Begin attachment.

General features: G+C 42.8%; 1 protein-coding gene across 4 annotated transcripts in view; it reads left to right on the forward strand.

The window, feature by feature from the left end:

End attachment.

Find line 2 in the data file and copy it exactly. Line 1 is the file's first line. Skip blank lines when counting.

The window, feature by feature from the left end: